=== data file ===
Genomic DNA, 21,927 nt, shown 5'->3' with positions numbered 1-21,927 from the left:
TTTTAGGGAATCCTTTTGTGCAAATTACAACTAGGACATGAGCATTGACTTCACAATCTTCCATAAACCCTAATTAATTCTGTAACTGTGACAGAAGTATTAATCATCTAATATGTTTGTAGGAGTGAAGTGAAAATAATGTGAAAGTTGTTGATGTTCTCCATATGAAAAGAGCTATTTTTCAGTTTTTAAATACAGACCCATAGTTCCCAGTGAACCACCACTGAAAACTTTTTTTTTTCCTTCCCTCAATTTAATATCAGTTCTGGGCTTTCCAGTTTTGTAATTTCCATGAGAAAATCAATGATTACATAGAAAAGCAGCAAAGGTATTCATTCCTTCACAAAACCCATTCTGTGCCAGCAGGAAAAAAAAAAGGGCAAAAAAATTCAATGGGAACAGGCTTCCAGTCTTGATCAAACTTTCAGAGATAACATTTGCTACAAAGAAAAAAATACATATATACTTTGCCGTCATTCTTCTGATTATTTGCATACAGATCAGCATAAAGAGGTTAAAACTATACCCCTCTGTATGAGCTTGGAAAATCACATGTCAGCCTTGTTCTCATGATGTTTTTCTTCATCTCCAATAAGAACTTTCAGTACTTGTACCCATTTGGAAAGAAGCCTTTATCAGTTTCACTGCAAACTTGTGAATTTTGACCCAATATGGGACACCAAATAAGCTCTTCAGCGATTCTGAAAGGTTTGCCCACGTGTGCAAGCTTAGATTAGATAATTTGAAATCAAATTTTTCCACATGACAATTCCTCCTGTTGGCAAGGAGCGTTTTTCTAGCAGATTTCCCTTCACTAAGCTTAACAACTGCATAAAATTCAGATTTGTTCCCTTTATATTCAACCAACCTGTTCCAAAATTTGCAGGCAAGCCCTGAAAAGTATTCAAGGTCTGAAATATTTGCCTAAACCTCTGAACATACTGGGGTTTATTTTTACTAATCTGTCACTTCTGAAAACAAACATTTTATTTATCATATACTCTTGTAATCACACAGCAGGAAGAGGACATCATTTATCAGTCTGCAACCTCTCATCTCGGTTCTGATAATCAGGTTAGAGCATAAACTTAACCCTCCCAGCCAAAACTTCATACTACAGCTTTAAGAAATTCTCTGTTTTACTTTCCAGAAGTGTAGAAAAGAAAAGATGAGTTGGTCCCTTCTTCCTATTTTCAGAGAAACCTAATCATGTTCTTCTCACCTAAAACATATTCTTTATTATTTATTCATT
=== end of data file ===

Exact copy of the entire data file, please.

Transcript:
Genomic DNA, 21,927 nt, shown 5'->3' with positions numbered 1-21,927 from the left:
TTTTAGGGAATCCTTTTGTGCAAATTACAACTAGGACATGAGCATTGACTTCACAATCTTCCATAAACCCTAATTAATTCTGTAACTGTGACAGAAGTATTAATCATCTAATATGTTTGTAGGAGTGAAGTGAAAATAATGTGAAAGTTGTTGATGTTCTCCATATGAAAAGAGCTATTTTTCAGTTTTTAAATACAGACCCATAGTTCCCAGTGAACCACCACTGAAAACTTTTTTTTTTCCTTCCCTCAATTTAATATCAGTTCTGGGCTTTCCAGTTTTGTAATTTCCATGAGAAAATCAATGATTACATAGAAAAGCAGCAAAGGTATTCATTCCTTCACAAAACCCATTCTGTGCCAGCAGGAAAAAAAAAAGGGCAAAAAAATTCAATGGGAACAGGCTTCCAGTCTTGATCAAACTTTCAGAGATAACATTTGCTACAAAGAAAAAAATACATATATACTTTGCCGTCATTCTTCTGATTATTTGCATACAGATCAGCATAAAGAGGTTAAAACTATACCCCTCTGTATGAGCTTGGAAAATCACATGTCAGCCTTGTTCTCATGATGTTTTTCTTCATCTCCAATAAGAACTTTCAGTACTTGTACCCATTTGGAAAGAAGCCTTTATCAGTTTCACTGCAAACTTGTGAATTTTGACCCAATATGGGACACCAAATAAGCTCTTCAGCGATTCTGAAAGGTTTGCCCACGTGTGCAAGCTTAGATTAGATAATTTGAAATCAAATTTTTCCACATGACAATTCCTCCTGTTGGCAAGGAGCGTTTTTCTAGCAGATTTCCCTTCACTAAGCTTAACAACTGCATAAAATTCAGATTTGTTCCCTTTATATTCAACCAACCTGTTCCAAAATTTGCAGGCAAGCCCTGAAAAGTATTCAAGGTCTGAAATATTTGCCTAAACCTCTGAACATACTGGGGTTTATTTTTACTAATCTGTCACTTCTGAAAACAAACATTTTATTTATCATATACTCTTGTAATCACACAGCAGGAAGAGGACATCATTTATCAGTCTGCAACCTCTCATCTCGGTTCTGATAATCAGGTTAGAGCATAAACTTAACCCTCCCAGCCAAAACTTCATACTACAGCTTTAAGAAATTCTCTGTTTTACTTTCCAGAAGTGTAGAAAAGAAAAGATGAGTTGGTCCCTTCTTCCTATTTTCAGAGAAACCTAATCATGTTCTTCTCACCTAAAACATATTCTTTATTATTTATTCATT